Confused about all of the crazy food advice out there? Registered dietitian Carolyn O'Neil says, "The more you know, the more you can eat." From Carolyn's perspective, no fat, no salt and no sugar means no flavor and no fun! Hear directly from Carolyn about how her love of science and writing motivated her to become a registered dietitian, and get a sneak peek into her philosophy on healthy eating.
Juicing is a popular approach to getting your diet back on track, and it's certainly a great way to get more fruits and vegetables into the diets of picky eaters! But is it actually healthy? While no one can dispute that adding fruits and veggies to your meals is a win, registered dietitian, Judy Barbe explores the benefits and the watch-outs of this interesting and delicious trend.
Sean O'Keefe, PhD, is one of the many Best Food Facts experts. He is a Professor in the Department of Food Science and Technology at Virginia Tech.
Blamed as a key dietary culprit in causing heart disease, trans fats are getting kicked all the way to the curb. Best Food Facts Nutrition Advisor, Carolyn O’Neil, MS RD dishes up insight from nutrition experts on the issue of trans fats.
Looking for ways to eliminate food waste and increase food safety? Check out this handy Expiration Date graphic!
What are trans fats anyway? The American Heart Association says, “Trans fats (or trans fatty acids) are created in an industrial process that adds hydrogen to liquid vegetable oils to make them more solid.” They are used because they are easy to handle, inexpensive to produce, they have a great shelf life and they create a great taste and texture as a food ingredient.
The Food and Drug Administration has taken an initial step to ban trans fats. This means that any trans fats that are artificially created will be off the menu and out of our food for good. Why does that matter, and what does it mean for our food? We asked the experts.
If the FDA decides trans fats will not be allowed as an ingredient in foods anymore, what would that mean for the foods we love?
There’s a dilemma in the breadbasket! A growing number of people are being diagnosed with sensitivity to gluten found in grains. Additionally, some are claiming grains might be a culprit in the growing prevalence of certain diseases, like obesity and dementia. Registered Dietitian Carolyn O’Neil explains the issue and provides insight.
Tossing pizza dough into the air may be critical to the art of making a perfect crust, but when a fine dust of flour flutters down, it isn’t so fine for patrons who’ve ordered the gluten-free pies.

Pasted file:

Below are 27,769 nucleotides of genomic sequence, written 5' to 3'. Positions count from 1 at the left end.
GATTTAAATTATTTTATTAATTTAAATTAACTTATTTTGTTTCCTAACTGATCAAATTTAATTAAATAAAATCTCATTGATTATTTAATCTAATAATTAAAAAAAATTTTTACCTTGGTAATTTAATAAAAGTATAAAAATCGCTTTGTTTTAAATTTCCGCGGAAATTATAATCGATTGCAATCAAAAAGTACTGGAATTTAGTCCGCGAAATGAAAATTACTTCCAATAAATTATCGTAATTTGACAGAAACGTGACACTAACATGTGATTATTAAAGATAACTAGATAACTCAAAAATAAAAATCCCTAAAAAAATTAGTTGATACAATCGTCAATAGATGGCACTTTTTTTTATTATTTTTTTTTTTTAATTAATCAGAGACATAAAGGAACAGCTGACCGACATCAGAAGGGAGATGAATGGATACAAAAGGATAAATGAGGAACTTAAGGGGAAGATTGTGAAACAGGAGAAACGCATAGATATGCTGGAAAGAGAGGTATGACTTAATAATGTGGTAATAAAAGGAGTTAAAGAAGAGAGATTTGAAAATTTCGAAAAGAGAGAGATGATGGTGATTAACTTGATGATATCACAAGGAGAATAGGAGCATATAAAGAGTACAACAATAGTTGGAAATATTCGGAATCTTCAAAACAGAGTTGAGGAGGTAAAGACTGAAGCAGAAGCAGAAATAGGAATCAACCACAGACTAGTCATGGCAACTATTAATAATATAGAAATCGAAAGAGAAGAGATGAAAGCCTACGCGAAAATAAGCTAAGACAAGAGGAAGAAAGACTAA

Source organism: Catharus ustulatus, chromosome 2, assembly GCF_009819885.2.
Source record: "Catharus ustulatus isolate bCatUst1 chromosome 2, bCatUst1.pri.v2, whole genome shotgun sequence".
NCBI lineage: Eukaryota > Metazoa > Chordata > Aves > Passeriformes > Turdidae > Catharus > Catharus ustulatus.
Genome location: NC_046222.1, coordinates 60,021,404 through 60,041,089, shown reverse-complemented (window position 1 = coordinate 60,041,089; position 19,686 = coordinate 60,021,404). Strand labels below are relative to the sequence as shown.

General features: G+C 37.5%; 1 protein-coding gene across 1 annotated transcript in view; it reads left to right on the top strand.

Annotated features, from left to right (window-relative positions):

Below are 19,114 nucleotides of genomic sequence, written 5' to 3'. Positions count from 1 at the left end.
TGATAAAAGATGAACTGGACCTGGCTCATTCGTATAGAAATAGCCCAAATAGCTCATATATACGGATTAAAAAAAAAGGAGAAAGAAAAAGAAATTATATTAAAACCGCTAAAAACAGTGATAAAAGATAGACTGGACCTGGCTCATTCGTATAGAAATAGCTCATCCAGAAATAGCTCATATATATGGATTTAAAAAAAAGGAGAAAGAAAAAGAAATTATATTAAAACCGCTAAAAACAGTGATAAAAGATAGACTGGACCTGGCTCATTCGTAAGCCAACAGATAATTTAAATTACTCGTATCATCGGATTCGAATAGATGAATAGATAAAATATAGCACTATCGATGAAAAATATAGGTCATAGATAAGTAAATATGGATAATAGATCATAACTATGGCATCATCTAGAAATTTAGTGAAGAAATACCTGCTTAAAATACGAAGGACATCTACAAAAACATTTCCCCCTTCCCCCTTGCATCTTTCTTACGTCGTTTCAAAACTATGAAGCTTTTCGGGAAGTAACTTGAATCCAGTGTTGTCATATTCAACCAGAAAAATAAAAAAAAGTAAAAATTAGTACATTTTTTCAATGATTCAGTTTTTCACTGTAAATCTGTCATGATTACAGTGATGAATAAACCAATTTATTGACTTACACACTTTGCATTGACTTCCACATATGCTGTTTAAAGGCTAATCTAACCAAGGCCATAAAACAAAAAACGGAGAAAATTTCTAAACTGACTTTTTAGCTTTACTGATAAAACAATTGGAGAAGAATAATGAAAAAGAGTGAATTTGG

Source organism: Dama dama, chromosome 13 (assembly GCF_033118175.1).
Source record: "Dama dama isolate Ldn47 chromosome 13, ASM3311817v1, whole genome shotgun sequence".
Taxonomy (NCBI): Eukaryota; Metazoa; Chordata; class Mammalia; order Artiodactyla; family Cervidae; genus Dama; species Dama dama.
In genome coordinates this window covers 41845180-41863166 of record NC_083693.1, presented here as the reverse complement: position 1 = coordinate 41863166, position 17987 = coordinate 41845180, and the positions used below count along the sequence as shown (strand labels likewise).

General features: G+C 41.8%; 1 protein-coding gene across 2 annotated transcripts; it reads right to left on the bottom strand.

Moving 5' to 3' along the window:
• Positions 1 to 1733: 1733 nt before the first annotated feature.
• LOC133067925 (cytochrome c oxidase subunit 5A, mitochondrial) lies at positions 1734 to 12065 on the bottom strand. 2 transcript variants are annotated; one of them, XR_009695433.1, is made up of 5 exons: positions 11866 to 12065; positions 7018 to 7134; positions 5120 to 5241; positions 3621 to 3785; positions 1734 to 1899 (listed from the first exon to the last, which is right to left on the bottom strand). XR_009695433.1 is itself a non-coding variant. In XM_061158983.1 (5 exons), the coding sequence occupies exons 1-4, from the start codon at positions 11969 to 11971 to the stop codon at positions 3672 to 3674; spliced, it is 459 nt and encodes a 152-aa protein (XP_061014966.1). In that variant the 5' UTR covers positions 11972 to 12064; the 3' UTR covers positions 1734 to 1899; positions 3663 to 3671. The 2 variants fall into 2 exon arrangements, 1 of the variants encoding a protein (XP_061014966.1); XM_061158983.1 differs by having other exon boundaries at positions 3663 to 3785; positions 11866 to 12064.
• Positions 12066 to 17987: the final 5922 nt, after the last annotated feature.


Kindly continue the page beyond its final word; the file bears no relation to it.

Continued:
Best Food Facts would like to introuduce you to one of our experts Ronald Kleinman. He is the Physician in Chief, Massachusetts General Hospital for Children; Chair of the Department of Pediatrics at Massachusetts General Hospital, and Charles Wilder Professor of Pediatrics at Harvard Medical School.
Many moms and dads will check their child’s Halloween candy to be sure it’s safe to eat. But how long will that candy last? Best Food Facts reached out to Fadi Aramouni, PhD, professor of food science, Kansas State University, about the shelf life of candy and guidance on how much candy we should really eat.
Do you indulge in Halloween candy? Take our latest poll!
Researchers in Mississippi recently tested chicken nuggets from two national fast food chains. They took one nugget from each restaurant and examined the ingredients. The result was that about half of the nuggets were muscle with the rest a mix of fat, blood vessels and nerves. Close inspection revealed cells that line the skin or internal organs. The second was 40 percent muscle and the remainder was fat, cartilage and pieces of bone.
Is this unusual? Is it a safety concern? We took these questions and others to Dr. Casey M. Owens at the Center of Excellence for Poultry Science at the University of Arkansas.
We received an inquiry from a Best Food Facts reader about “functional fibers” that are being added to foods. There are reports that inulin, a popular food additive, can cause gastrointestinal discomfort if over-ingested.
We spoke with Dr. Joanne Slavin, a professor in the Department of Food Science and Nutrition at the University of Minnesota, to find out more.